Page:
OPINION

Health and Wellness: This spring, practice farm safety for youth

Ann Cochran - Dallas County Health Department

Going into spring, be aware that every day, approximately 33 children in the U.S. are seriously injured in an agriculture-related incident, and in Iowa, 20% of farm injuries happen to children. More data and the story behind the numbers can be found on the Iowa State Extension and other agriculture websites. Web pages store.extension.iastate.edu/product/5074 and farmprogress.com/safety/keep-youth-safe-farm are examples.

No matter how much parents respect farm dangers, they can’t expect their children to really understand the consequences of carelessness. Directly teach youngsters safety practices, but realize even after explaining dangers to a child or adolescent, providing a safe environment and supervision is key. Think of rules as safeguards to be used in addition to proper supervision.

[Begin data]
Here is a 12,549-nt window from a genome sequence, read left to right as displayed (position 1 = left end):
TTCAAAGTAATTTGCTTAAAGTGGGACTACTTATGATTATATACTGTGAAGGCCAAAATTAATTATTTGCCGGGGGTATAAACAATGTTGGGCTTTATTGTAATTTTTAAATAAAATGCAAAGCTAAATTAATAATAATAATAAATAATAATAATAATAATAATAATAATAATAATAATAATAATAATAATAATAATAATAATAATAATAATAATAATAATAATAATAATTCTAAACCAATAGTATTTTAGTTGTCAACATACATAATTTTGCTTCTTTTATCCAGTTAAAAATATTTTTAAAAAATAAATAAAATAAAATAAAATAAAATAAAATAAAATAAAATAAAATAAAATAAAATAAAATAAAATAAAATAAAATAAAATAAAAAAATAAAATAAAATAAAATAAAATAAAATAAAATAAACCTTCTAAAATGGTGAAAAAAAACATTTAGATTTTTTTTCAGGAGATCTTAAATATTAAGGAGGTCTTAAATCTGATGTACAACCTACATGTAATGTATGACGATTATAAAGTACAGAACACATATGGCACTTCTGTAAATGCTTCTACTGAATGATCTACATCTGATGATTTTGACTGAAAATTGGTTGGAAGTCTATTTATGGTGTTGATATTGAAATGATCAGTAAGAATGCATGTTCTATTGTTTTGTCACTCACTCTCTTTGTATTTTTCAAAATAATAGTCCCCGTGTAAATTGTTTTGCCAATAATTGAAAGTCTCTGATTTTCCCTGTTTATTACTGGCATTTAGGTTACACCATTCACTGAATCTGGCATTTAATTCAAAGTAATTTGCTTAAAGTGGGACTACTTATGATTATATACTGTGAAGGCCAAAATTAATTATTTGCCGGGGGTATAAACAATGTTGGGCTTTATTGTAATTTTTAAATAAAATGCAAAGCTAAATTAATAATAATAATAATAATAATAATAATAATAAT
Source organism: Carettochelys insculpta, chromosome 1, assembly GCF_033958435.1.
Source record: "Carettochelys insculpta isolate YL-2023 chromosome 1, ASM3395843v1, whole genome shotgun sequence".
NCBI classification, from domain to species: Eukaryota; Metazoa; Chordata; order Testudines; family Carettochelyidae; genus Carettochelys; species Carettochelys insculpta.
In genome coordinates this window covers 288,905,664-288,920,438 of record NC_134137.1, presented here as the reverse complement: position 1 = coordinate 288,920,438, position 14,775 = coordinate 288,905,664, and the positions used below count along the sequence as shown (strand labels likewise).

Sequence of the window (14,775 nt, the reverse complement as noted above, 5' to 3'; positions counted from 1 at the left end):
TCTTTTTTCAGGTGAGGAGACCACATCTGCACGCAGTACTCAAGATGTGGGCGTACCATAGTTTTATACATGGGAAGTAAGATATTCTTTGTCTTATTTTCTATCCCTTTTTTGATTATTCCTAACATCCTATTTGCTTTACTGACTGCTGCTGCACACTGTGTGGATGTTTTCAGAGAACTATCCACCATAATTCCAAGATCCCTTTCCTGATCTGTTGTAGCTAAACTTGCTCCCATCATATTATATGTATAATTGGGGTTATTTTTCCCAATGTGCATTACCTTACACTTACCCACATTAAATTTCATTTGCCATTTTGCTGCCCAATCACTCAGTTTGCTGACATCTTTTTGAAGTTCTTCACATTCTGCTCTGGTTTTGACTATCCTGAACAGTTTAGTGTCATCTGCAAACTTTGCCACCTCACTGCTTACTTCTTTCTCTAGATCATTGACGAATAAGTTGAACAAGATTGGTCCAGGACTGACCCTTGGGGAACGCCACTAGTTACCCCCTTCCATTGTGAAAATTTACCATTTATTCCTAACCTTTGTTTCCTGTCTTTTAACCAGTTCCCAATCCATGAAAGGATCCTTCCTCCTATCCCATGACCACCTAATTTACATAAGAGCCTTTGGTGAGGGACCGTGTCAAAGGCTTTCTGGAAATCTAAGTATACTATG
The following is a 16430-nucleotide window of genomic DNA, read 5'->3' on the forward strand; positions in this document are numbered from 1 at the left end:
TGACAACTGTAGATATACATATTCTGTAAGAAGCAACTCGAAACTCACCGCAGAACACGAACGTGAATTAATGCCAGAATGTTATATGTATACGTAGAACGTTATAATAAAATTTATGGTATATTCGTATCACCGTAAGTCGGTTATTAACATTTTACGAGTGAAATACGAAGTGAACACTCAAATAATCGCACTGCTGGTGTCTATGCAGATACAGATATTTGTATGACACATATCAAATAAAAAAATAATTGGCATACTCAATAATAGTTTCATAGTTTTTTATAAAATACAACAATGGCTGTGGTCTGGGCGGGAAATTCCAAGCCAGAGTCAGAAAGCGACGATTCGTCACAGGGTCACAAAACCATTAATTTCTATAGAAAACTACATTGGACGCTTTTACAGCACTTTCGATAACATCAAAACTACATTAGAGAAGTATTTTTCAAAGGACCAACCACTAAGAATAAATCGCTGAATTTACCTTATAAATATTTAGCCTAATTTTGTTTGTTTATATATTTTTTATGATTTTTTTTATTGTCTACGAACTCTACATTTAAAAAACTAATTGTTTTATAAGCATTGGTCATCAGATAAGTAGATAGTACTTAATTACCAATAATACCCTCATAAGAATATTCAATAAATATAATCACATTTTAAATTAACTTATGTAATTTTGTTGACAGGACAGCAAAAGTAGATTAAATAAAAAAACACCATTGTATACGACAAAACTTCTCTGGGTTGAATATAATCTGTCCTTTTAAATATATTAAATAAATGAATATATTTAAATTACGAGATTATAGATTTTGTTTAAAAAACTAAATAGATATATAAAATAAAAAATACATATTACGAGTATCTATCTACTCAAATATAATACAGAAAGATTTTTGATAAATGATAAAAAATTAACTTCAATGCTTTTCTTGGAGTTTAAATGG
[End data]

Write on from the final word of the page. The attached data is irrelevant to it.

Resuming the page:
As a child grows, more specific cautions need to be modeled and taught. A 2-year-old should be taught to never eat or drink anything you don’t give them. Don’t allow children under eight independent access to livestock, farm buildings or machinery. Consider a fenced play area, and, even if it means extra cost, consider hiring childcare during busy times. Teens are often overconfident and get themselves into situations beyond their ability to reason. Couple this with an ever-present cellphone, and you have an accident waiting to happen.